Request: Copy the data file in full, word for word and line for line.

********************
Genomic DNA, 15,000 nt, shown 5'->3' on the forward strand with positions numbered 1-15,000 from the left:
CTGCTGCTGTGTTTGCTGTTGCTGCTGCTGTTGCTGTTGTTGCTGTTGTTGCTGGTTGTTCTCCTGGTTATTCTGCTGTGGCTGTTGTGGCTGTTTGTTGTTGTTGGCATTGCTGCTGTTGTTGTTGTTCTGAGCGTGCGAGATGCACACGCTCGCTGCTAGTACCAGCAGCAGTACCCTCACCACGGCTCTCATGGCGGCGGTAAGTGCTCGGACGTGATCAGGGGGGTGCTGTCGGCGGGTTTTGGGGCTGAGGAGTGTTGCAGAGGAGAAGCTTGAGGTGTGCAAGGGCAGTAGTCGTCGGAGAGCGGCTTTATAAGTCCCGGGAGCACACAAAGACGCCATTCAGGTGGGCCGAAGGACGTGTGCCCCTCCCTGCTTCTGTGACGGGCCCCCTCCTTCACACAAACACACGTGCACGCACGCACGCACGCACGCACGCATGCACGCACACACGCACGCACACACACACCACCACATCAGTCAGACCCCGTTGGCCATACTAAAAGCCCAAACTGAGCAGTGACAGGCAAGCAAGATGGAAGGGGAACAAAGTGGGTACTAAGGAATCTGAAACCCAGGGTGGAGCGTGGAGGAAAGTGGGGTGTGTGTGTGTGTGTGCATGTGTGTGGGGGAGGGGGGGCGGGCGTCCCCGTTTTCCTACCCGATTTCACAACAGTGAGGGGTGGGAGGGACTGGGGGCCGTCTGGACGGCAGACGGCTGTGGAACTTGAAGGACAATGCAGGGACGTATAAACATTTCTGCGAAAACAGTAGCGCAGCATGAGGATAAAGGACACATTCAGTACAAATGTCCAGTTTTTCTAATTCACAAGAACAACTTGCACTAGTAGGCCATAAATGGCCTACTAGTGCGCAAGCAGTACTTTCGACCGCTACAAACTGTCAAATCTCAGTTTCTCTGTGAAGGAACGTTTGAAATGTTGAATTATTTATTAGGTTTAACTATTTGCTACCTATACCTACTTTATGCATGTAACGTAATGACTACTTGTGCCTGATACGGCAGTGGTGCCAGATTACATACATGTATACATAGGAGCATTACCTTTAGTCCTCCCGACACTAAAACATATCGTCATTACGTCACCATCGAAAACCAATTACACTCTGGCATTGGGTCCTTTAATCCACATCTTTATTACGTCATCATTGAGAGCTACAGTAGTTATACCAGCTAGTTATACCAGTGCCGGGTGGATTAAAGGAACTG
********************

Genomic DNA, 15,000 nt, shown 5'->3' on the forward strand with positions numbered 1-15,000 from the left:
CTGCTGCTGTGTTTGCTGTTGCTGCTGCTGTTGCTGTTGTTGCTGTTGTTGCTGGTTGTTCTCCTGGTTATTCTGCTGTGGCTGTTGTGGCTGTTTGTTGTTGTTGGCATTGCTGCTGTTGTTGTTGTTCTGAGCGTGCGAGATGCACACGCTCGCTGCTAGTACCAGCAGCAGTACCCTCACCACGGCTCTCATGGCGGCGGTAAGTGCTCGGACGTGATCAGGGGGGTGCTGTCGGCGGGTTTTGGGGCTGAGGAGTGTTGCAGAGGAGAAGCTTGAGGTGTGCAAGGGCAGTAGTCGTCGGAGAGCGGCTTTATAAGTCCCGGGAGCACACAAAGACGCCATTCAGGTGGGCCGAAGGACGTGTGCCCCTCCCTGCTTCTGTGACGGGCCCCCTCCTTCACACAAACACACGTGCACGCACGCACGCACGCACGCACGCATGCACGCACACACGCACGCACACACACACCACCACATCAGTCAGACCCCGTTGGCCATACTAAAAGCCCAAACTGAGCAGTGACAGGCAAGCAAGATGGAAGGGGAACAAAGTGGGTACTAAGGAATCTGAAACCCAGGGTGGAGCGTGGAGGAAAGTGGGGTGTGTGTGTGTGTGTGCATGTGTGTGGGGGAGGGGGGGCGGGCGTCCCCGTTTTCCTACCCGATTTCACAACAGTGAGGGGTGGGAGGGACTGGGGGCCGTCTGGACGGCAGACGGCTGTGGAACTTGAAGGACAATGCAGGGACGTATAAACATTTCTGCGAAAACAGTAGCGCAGCATGAGGATAAAGGACACATTCAGTACAAATGTCCAGTTTTTCTAATTCACAAGAACAACTTGCACTAGTAGGCCATAAATGGCCTACTAGTGCGCAAGCAGTACTTTCGACCGCTACAAACTGTCAAATCTCAGTTTCTCTGTGAAGGAACGTTTGAAATGTTGAATTATTTATTAGGTTTAACTATTTGCTACCTATACCTACTTTATGCATGTAACGTAATGACTACTTGTGCCTGATACGGCAGTGGTGCCAGATTACATACATGTATACATAGGAGCATTACCTTTAGTCCTCCCGACACTAAAACATATCGTCATTACGTCACCATCGAAAACCAATTACACTCTGGCATTGGGTCCTTTAATCCACATCTTTATTACGTCATCATTGAGAGCTACAGTAGTTATACCAGCTAGTTATACCAGTGCCGGGTGGATTAAAGGAACTG